Do you think that ECB interest rates will reach 4% as early as 2023? The OECD believes in it. If you are right, the house payment will increase sharply

If the OECD forecast is confirmed, Euribor rates could reach the level of 5%, as has happened in the past. The monthly payment for those who have a housing loan can double. See the simulations

The President of the European Central Bank (ECB), Christine Lagarde, made a point of reaffirming this week what her main mission is. And he made a point of recalling that this mission is engraved in the European treaties: to guarantee price stability.

Lagarde, who was speaking at an event in Frankfurt, Germany, did not say as she believed there were doubts among those who heard her. I told him to reassure him that he would serve the warrant. And told him to re-report What are you planning to do to accomplish it.

“We will do what we have to do, which is to continue to raise interest rates at the next meetings,” said the head of the ECB.

As Lagarde explained on the same occasion, they won’t because they want to reduce economic growth. Or because they want to trigger a recession in the euro zone. They will do this because they want to reduce current inflation from nearly 9% to 2%.

And in the midst of so much certainty, doubts center on the extent of the rise in interest rates.

In the second half of this year, the central bank has already raised rates from zero to 1.25%.

On October 27, when the ECB meets again to decide on an interest rate hike, the only question is whether the hike will be 0.75 points or 0.5 points.

And from there, there is no great doubt either. Interest rates will continue to rise. How many? How far ? We do not know.

But the Organization for Economic Co-operation and Development (OECD) has a prospect: rates will rise to 4% by 2023.

In the interim forecast he presented this week, this is the scenario the Paris-based organization is working with.

“In the euro zone, the ECB is facing a difficult environment, given the outlook for increasingly widespread inflationary pressures”, underlines the OECD, adding that “the main refinancing rate should rise to 4% in 2023”.

Rate on 4% only twice since 1999

If the OECD scenario materializes, it will only be the third time since 1999 that the ECB has set interest rates at the 4% level.

The first dates back to 2000. The ECB started raising its main policy rate a year earlier, from 2.5% to 3%, and in October 2000, rates reached 4.75%. They remained above 4% until September 2001.

The effect on Euribor rates more than accompanied this rise. In June 1999, they showed the main signs of an increase from a level of around 2.6%. In August 2000, they were at the 5% level.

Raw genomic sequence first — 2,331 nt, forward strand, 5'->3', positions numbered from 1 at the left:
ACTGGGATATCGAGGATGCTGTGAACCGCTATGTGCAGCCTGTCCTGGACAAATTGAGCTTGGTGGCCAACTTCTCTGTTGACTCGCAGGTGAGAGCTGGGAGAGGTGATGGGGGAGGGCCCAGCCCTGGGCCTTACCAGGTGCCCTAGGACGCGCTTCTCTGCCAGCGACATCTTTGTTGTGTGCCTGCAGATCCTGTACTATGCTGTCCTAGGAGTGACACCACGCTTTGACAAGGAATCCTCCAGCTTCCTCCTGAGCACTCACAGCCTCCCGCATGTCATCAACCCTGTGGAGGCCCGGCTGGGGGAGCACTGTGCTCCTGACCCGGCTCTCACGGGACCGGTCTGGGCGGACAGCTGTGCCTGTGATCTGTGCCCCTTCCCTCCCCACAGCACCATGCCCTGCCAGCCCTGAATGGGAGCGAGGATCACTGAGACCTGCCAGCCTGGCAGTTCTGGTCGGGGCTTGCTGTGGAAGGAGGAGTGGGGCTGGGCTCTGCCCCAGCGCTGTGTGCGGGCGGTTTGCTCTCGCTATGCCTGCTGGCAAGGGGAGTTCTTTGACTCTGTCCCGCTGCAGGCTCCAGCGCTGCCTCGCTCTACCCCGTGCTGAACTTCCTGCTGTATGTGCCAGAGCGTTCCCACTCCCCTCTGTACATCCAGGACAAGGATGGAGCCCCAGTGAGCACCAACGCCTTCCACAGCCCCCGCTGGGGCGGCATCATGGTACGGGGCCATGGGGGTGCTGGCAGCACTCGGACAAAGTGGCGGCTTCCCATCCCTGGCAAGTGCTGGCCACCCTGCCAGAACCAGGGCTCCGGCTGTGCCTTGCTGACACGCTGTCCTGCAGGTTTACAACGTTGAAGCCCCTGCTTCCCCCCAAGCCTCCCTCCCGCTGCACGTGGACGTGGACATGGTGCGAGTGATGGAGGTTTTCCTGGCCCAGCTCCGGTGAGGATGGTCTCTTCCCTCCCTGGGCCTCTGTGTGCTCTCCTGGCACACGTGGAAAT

The second time in ECB history that the bank raised rates to the 4% level was between 2006 and 2008. The first hike was in March 2006, when the rate rose from 2.25% to 2.5%. In July 2008, the rates reached 4.25% and remained above 4% until October.

The effects on Euribor rates started to be felt in August 2005 when they were at a level slightly above 2%. In October 2008, they were around 5.5%.

This year, the ECB began raising rates in July, from zero to 0.5%, and increased further this month, taking the rate to 1.25%.

The rise in interest rates by the ECB was also anticipated by Euribor rates. The rise began significantly in February, with all rates in negative value. Currently, the 3-month Euribor is above 1.2%, the 6-month Euribor is above 1.8% and the 12-month Euribor is above 2.6%.

An Euribor above 5% would lead to a (sudden) rise in maturities

If the OECD outlook materializes and if, as in the past, Euribor rates reach the 5% level, mortgage maturities would increase significantly.

In the case of a loan of 150,000 euros, at 30 years, with a spread of 1%, indexed to Euribor 6 months, the monthly payment would go from just over 450 euros to almost double.

Down payment with 5% Euribor

150 thousand euros, 30 years, spread 1%

Euribor 6 months



go pay




The same loan, but pegged to Euribor for 12 months, would have an increase in maturity from nearly 500 current euros to nearly 900 euros.

Down payment with 5% Euribor

150 thousand euros, 30 years, spread 1%

Euribor 12 months



go pay




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